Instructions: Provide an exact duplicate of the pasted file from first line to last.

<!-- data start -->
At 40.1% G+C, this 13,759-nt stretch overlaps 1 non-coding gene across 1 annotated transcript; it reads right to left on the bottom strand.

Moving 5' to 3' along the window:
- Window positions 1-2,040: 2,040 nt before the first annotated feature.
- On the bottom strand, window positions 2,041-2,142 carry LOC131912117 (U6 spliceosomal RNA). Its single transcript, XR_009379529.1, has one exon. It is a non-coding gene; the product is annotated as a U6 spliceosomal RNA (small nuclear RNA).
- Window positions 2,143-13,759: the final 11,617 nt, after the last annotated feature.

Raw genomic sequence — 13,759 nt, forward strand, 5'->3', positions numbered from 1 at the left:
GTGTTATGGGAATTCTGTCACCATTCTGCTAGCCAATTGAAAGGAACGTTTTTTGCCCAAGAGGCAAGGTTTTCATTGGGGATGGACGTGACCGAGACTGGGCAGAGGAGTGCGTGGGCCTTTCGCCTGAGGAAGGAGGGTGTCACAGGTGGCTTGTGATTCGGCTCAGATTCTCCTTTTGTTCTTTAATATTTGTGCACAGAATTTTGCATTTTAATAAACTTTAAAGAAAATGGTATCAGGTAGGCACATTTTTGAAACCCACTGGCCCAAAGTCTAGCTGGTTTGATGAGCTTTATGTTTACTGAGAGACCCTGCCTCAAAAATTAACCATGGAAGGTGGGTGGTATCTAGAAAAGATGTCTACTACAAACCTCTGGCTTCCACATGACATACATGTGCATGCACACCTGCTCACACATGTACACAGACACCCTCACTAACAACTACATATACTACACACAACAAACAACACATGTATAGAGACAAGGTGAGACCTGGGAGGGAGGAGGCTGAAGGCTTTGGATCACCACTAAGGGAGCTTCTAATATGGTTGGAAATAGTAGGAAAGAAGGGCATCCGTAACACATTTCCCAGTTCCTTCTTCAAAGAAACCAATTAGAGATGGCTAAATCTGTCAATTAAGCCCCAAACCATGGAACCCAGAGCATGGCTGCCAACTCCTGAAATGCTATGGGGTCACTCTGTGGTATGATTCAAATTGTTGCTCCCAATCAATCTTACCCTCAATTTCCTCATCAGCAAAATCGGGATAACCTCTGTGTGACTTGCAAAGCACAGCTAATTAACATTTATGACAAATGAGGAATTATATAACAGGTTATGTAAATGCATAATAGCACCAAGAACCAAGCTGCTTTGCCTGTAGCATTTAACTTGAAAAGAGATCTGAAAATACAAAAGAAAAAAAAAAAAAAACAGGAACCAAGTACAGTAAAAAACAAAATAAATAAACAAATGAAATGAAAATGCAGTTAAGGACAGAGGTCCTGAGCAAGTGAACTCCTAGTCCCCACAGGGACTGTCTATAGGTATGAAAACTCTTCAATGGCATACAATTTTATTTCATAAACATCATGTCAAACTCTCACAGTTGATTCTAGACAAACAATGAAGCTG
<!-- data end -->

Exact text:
At 40.1% G+C, this 13,759-nt stretch overlaps 1 non-coding gene across 1 annotated transcript; it reads right to left on the bottom strand.

Moving 5' to 3' along the window:
- Window positions 1-2,040: 2,040 nt before the first annotated feature.
- On the bottom strand, window positions 2,041-2,142 carry LOC131912117 (U6 spliceosomal RNA). Its single transcript, XR_009379529.1, has one exon. It is a non-coding gene; the product is annotated as a U6 spliceosomal RNA (small nuclear RNA).
- Window positions 2,143-13,759: the final 11,617 nt, after the last annotated feature.

Raw genomic sequence — 13,759 nt, forward strand, 5'->3', positions numbered from 1 at the left:
GTGTTATGGGAATTCTGTCACCATTCTGCTAGCCAATTGAAAGGAACGTTTTTTGCCCAAGAGGCAAGGTTTTCATTGGGGATGGACGTGACCGAGACTGGGCAGAGGAGTGCGTGGGCCTTTCGCCTGAGGAAGGAGGGTGTCACAGGTGGCTTGTGATTCGGCTCAGATTCTCCTTTTGTTCTTTAATATTTGTGCACAGAATTTTGCATTTTAATAAACTTTAAAGAAAATGGTATCAGGTAGGCACATTTTTGAAACCCACTGGCCCAAAGTCTAGCTGGTTTGATGAGCTTTATGTTTACTGAGAGACCCTGCCTCAAAAATTAACCATGGAAGGTGGGTGGTATCTAGAAAAGATGTCTACTACAAACCTCTGGCTTCCACATGACATACATGTGCATGCACACCTGCTCACACATGTACACAGACACCCTCACTAACAACTACATATACTACACACAACAAACAACACATGTATAGAGACAAGGTGAGACCTGGGAGGGAGGAGGCTGAAGGCTTTGGATCACCACTAAGGGAGCTTCTAATATGGTTGGAAATAGTAGGAAAGAAGGGCATCCGTAACACATTTCCCAGTTCCTTCTTCAAAGAAACCAATTAGAGATGGCTAAATCTGTCAATTAAGCCCCAAACCATGGAACCCAGAGCATGGCTGCCAACTCCTGAAATGCTATGGGGTCACTCTGTGGTATGATTCAAATTGTTGCTCCCAATCAATCTTACCCTCAATTTCCTCATCAGCAAAATCGGGATAACCTCTGTGTGACTTGCAAAGCACAGCTAATTAACATTTATGACAAATGAGGAATTATATAACAGGTTATGTAAATGCATAATAGCACCAAGAACCAAGCTGCTTTGCCTGTAGCATTTAACTTGAAAAGAGATCTGAAAATACAAAAGAAAAAAAAAAAAAAACAGGAACCAAGTACAGTAAAAAACAAAATAAATAAACAAATGAAATGAAAATGCAGTTAAGGACAGAGGTCCTGAGCAAGTGAACTCCTAGTCCCCACAGGGACTGTCTATAGGTATGAAAACTCTTCAATGGCATACAATTTTATTTCATAAACATCATGTCAAACTCTCACAGTTGATTCTAGACAAACAATGAAGCTG